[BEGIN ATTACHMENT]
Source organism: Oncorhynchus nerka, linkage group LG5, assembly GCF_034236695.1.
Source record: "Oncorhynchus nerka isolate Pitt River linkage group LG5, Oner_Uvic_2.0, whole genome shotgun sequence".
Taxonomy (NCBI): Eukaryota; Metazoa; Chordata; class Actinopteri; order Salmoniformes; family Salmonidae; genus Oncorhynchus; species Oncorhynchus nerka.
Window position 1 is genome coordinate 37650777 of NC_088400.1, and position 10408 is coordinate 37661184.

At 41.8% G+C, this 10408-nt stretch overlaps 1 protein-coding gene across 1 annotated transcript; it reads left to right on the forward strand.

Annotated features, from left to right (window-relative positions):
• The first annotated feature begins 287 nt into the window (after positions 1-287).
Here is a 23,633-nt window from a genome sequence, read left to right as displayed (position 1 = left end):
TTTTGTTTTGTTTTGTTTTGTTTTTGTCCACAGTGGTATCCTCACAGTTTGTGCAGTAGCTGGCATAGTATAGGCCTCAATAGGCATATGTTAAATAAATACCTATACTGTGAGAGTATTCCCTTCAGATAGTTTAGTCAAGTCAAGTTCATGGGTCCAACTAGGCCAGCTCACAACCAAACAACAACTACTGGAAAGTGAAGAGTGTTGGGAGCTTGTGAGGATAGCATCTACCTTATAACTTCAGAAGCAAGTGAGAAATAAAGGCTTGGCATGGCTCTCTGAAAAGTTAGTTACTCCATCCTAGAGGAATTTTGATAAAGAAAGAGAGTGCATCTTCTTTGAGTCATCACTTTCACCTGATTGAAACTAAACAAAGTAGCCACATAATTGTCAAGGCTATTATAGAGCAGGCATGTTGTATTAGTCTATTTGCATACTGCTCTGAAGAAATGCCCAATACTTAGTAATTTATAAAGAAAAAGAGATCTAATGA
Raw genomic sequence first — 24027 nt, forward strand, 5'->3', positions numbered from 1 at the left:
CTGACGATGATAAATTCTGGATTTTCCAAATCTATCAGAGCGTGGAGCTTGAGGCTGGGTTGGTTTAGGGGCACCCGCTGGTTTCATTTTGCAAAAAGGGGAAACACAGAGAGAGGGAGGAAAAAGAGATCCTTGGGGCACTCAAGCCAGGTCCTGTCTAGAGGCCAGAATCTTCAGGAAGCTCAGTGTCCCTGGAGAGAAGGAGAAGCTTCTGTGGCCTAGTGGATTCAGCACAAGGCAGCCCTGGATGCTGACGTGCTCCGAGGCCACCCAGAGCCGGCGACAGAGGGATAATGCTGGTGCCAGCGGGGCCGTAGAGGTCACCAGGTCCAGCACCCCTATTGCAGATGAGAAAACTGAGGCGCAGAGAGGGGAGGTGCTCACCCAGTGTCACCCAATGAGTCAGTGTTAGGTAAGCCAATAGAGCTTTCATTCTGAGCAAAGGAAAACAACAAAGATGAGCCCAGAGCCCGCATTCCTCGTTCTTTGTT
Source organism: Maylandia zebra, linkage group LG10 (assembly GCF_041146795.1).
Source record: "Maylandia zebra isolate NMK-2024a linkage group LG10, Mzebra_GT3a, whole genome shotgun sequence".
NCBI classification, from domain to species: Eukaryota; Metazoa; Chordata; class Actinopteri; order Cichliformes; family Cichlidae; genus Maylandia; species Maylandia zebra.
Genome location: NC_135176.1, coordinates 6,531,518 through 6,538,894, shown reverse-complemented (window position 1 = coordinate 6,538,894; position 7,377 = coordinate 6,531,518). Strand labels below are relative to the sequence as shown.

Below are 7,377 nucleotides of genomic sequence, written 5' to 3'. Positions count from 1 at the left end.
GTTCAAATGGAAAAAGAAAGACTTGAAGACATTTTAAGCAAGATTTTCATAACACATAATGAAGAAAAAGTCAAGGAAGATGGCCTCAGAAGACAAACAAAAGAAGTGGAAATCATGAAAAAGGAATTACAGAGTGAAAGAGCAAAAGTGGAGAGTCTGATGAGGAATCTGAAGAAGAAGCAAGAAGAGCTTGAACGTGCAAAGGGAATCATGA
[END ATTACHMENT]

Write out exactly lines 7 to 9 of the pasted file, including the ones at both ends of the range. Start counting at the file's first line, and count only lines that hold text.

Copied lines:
• The first annotated feature begins 287 nt into the window (after positions 1-287).
Here is a 23,633-nt window from a genome sequence, read left to right as displayed (position 1 = left end):
TTTTGTTTTGTTTTGTTTTGTTTTTGTCCACAGTGGTATCCTCACAGTTTGTGCAGTAGCTGGCATAGTATAGGCCTCAATAGGCATATGTTAAATAAATACCTATACTGTGAGAGTATTCCCTTCAGATAGTTTAGTCAAGTCAAGTTCATGGGTCCAACTAGGCCAGCTCACAACCAAACAACAACTACTGGAAAGTGAAGAGTGTTGGGAGCTTGTGAGGATAGCATCTACCTTATAACTTCAGAAGCAAGTGAGAAATAAAGGCTTGGCATGGCTCTCTGAAAAGTTAGTTACTCCATCCTAGAGGAATTTTGATAAAGAAAGAGAGTGCATCTTCTTTGAGTCATCACTTTCACCTGATTGAAACTAAACAAAGTAGCCACATAATTGTCAAGGCTATTATAGAGCAGGCATGTTGTATTAGTCTATTTGCATACTGCTCTGAAGAAATGCCCAATACTTAGTAATTTATAAAGAAAAAGAGATCTAATGA